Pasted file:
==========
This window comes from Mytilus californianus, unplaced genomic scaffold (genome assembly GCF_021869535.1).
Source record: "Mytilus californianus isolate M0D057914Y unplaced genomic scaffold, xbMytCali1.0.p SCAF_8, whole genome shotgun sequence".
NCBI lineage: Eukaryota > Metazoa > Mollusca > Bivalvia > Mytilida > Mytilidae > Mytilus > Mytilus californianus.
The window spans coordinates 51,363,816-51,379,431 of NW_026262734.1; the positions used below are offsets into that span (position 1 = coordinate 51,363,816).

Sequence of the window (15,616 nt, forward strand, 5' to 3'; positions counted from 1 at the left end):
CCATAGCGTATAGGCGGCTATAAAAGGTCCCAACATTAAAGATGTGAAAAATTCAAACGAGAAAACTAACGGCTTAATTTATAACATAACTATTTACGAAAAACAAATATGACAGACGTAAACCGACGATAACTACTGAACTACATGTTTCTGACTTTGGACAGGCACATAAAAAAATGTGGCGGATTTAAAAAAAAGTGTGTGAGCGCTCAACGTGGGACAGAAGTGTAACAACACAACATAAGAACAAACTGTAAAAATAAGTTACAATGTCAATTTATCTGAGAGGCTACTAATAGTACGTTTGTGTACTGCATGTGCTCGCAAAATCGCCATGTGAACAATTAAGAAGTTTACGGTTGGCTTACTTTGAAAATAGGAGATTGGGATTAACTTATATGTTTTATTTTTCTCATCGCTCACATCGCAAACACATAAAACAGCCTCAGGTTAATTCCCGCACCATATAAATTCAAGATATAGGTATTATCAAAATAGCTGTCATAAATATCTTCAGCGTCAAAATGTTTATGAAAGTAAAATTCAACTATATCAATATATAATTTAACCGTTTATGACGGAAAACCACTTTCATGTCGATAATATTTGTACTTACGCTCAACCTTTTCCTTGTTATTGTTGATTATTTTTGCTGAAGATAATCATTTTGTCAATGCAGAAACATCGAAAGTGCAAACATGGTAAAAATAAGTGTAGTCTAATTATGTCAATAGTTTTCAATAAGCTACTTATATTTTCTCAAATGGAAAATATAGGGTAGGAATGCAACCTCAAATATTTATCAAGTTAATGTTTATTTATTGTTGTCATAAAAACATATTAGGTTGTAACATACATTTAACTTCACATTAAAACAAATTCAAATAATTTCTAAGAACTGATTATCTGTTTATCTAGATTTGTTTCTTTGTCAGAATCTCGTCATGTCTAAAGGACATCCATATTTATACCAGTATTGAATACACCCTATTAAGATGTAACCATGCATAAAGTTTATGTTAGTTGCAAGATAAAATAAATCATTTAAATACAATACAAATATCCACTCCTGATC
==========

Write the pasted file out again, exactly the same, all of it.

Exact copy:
This window comes from Mytilus californianus, unplaced genomic scaffold (genome assembly GCF_021869535.1).
Source record: "Mytilus californianus isolate M0D057914Y unplaced genomic scaffold, xbMytCali1.0.p SCAF_8, whole genome shotgun sequence".
NCBI lineage: Eukaryota > Metazoa > Mollusca > Bivalvia > Mytilida > Mytilidae > Mytilus > Mytilus californianus.
The window spans coordinates 51,363,816-51,379,431 of NW_026262734.1; the positions used below are offsets into that span (position 1 = coordinate 51,363,816).

Sequence of the window (15,616 nt, forward strand, 5' to 3'; positions counted from 1 at the left end):
CCATAGCGTATAGGCGGCTATAAAAGGTCCCAACATTAAAGATGTGAAAAATTCAAACGAGAAAACTAACGGCTTAATTTATAACATAACTATTTACGAAAAACAAATATGACAGACGTAAACCGACGATAACTACTGAACTACATGTTTCTGACTTTGGACAGGCACATAAAAAAATGTGGCGGATTTAAAAAAAAGTGTGTGAGCGCTCAACGTGGGACAGAAGTGTAACAACACAACATAAGAACAAACTGTAAAAATAAGTTACAATGTCAATTTATCTGAGAGGCTACTAATAGTACGTTTGTGTACTGCATGTGCTCGCAAAATCGCCATGTGAACAATTAAGAAGTTTACGGTTGGCTTACTTTGAAAATAGGAGATTGGGATTAACTTATATGTTTTATTTTTCTCATCGCTCACATCGCAAACACATAAAACAGCCTCAGGTTAATTCCCGCACCATATAAATTCAAGATATAGGTATTATCAAAATAGCTGTCATAAATATCTTCAGCGTCAAAATGTTTATGAAAGTAAAATTCAACTATATCAATATATAATTTAACCGTTTATGACGGAAAACCACTTTCATGTCGATAATATTTGTACTTACGCTCAACCTTTTCCTTGTTATTGTTGATTATTTTTGCTGAAGATAATCATTTTGTCAATGCAGAAACATCGAAAGTGCAAACATGGTAAAAATAAGTGTAGTCTAATTATGTCAATAGTTTTCAATAAGCTACTTATATTTTCTCAAATGGAAAATATAGGGTAGGAATGCAACCTCAAATATTTATCAAGTTAATGTTTATTTATTGTTGTCATAAAAACATATTAGGTTGTAACATACATTTAACTTCACATTAAAACAAATTCAAATAATTTCTAAGAACTGATTATCTGTTTATCTAGATTTGTTTCTTTGTCAGAATCTCGTCATGTCTAAAGGACATCCATATTTATACCAGTATTGAATACACCCTATTAAGATGTAACCATGCATAAAGTTTATGTTAGTTGCAAGATAAAATAAATCATTTAAATACAATACAAATATCCACTCCTGATC